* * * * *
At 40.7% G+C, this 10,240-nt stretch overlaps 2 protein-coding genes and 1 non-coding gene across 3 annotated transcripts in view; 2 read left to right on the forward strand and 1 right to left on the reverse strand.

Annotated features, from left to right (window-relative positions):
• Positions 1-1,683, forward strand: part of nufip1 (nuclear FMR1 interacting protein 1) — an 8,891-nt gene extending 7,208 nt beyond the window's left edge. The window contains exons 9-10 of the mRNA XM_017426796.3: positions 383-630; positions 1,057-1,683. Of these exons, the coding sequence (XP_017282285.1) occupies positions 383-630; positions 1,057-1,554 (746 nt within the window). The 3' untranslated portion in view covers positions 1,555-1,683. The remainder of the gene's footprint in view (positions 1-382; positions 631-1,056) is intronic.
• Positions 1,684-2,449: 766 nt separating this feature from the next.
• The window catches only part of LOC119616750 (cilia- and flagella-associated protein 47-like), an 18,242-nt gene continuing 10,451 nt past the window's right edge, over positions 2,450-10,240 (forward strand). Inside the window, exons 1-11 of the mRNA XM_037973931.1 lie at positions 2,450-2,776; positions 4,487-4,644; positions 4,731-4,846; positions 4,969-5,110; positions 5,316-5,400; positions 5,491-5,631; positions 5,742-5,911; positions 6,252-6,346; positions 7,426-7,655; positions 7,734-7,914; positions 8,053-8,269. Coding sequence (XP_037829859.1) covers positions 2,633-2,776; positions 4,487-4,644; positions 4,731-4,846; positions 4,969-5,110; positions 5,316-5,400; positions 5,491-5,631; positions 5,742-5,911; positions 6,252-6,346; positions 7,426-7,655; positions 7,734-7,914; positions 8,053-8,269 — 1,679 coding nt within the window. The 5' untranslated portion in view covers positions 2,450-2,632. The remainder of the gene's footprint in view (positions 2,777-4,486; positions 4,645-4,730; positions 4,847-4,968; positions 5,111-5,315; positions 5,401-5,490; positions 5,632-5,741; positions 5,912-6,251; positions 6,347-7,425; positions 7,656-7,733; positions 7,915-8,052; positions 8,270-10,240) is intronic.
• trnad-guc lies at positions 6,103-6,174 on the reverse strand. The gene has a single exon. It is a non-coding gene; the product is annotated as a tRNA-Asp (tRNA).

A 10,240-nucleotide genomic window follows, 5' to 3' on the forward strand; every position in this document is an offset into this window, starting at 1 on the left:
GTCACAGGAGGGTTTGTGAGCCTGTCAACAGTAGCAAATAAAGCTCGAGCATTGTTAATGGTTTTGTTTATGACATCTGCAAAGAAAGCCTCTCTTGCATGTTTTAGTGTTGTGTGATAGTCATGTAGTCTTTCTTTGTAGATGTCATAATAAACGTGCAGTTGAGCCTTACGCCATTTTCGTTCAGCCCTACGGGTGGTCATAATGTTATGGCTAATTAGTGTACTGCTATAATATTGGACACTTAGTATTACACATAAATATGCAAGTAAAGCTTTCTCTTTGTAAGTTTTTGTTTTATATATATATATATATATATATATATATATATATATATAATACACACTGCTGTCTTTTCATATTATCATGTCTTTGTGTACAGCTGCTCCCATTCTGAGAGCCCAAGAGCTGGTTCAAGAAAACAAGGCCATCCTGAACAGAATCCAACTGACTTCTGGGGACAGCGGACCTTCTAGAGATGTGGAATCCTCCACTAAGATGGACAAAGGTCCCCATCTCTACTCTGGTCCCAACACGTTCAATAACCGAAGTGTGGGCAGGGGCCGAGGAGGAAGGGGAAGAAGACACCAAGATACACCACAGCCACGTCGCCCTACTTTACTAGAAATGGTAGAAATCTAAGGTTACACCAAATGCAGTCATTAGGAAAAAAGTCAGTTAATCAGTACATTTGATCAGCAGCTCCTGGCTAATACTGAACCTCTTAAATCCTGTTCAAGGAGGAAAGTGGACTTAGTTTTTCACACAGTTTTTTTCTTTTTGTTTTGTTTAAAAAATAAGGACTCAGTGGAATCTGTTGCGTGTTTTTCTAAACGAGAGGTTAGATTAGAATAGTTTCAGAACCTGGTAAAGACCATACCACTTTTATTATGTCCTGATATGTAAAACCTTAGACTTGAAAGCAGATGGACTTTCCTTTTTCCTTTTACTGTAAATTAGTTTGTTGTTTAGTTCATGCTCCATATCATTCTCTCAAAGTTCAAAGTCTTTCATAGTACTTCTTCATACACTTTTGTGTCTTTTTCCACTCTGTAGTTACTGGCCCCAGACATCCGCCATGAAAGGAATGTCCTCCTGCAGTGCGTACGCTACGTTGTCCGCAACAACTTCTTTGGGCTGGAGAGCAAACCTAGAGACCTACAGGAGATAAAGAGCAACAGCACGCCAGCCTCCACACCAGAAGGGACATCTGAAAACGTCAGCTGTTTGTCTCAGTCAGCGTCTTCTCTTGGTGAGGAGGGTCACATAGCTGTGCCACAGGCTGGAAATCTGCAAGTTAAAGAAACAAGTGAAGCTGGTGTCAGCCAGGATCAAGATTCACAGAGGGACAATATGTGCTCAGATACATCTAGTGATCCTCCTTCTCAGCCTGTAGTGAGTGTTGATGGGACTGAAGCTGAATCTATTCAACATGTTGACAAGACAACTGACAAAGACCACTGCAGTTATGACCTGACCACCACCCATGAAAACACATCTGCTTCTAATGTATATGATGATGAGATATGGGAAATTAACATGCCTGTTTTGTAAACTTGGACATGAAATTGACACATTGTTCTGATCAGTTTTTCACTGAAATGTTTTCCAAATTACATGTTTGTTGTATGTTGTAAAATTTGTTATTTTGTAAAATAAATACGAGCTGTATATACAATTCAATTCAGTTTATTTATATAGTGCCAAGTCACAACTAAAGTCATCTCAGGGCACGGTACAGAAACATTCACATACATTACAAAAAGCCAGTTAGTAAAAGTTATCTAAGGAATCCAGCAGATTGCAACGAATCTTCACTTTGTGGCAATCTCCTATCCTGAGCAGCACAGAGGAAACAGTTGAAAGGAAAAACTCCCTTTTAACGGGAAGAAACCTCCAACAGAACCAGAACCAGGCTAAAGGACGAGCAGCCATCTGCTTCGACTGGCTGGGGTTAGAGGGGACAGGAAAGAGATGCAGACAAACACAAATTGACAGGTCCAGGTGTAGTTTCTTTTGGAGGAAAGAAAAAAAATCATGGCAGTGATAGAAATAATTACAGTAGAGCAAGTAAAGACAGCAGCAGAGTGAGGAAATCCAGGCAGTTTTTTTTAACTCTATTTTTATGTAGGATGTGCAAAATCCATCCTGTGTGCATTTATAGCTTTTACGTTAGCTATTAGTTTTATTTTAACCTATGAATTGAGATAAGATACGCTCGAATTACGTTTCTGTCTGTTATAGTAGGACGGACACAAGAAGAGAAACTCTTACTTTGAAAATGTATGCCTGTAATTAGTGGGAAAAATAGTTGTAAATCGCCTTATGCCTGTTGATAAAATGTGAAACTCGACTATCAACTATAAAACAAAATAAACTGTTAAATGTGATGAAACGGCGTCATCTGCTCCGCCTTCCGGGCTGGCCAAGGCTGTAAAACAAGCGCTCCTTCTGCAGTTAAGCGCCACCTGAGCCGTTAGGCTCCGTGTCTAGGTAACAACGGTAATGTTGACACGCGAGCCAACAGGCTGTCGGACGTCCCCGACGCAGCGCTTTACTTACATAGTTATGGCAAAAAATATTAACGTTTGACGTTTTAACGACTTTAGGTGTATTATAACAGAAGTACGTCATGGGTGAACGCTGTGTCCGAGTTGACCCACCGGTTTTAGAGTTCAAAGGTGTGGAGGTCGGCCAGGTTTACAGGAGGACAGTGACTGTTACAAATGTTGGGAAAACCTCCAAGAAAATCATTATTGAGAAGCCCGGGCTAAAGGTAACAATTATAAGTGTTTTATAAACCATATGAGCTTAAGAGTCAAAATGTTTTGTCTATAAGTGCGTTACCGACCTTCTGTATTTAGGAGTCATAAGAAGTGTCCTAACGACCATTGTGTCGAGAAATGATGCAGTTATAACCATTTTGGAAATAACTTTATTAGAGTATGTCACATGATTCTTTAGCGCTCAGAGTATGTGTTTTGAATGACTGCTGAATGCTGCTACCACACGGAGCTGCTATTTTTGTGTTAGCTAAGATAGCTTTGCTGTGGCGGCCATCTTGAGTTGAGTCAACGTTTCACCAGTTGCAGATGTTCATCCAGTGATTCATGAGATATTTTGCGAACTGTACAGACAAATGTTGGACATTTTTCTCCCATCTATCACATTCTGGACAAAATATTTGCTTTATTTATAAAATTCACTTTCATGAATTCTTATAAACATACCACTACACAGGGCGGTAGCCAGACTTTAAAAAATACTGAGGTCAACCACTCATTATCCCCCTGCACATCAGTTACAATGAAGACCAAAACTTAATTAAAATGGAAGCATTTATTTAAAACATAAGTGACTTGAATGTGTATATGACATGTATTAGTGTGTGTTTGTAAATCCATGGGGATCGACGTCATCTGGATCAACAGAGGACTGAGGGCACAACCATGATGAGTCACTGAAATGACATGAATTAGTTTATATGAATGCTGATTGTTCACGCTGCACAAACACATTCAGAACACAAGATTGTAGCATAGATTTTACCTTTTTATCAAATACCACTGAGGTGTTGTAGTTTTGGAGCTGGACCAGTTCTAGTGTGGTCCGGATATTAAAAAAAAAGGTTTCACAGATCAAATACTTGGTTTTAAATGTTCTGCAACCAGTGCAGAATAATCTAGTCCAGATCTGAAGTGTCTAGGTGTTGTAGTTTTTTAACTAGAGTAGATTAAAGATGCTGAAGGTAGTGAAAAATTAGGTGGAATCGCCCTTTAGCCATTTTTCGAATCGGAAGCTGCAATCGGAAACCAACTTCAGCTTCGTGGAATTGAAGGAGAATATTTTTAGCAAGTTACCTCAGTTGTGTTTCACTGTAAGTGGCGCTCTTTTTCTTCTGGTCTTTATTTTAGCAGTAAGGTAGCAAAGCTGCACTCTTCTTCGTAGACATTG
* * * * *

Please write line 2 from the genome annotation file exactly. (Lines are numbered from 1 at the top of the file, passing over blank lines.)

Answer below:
Annotated features, from left to right (window-relative positions):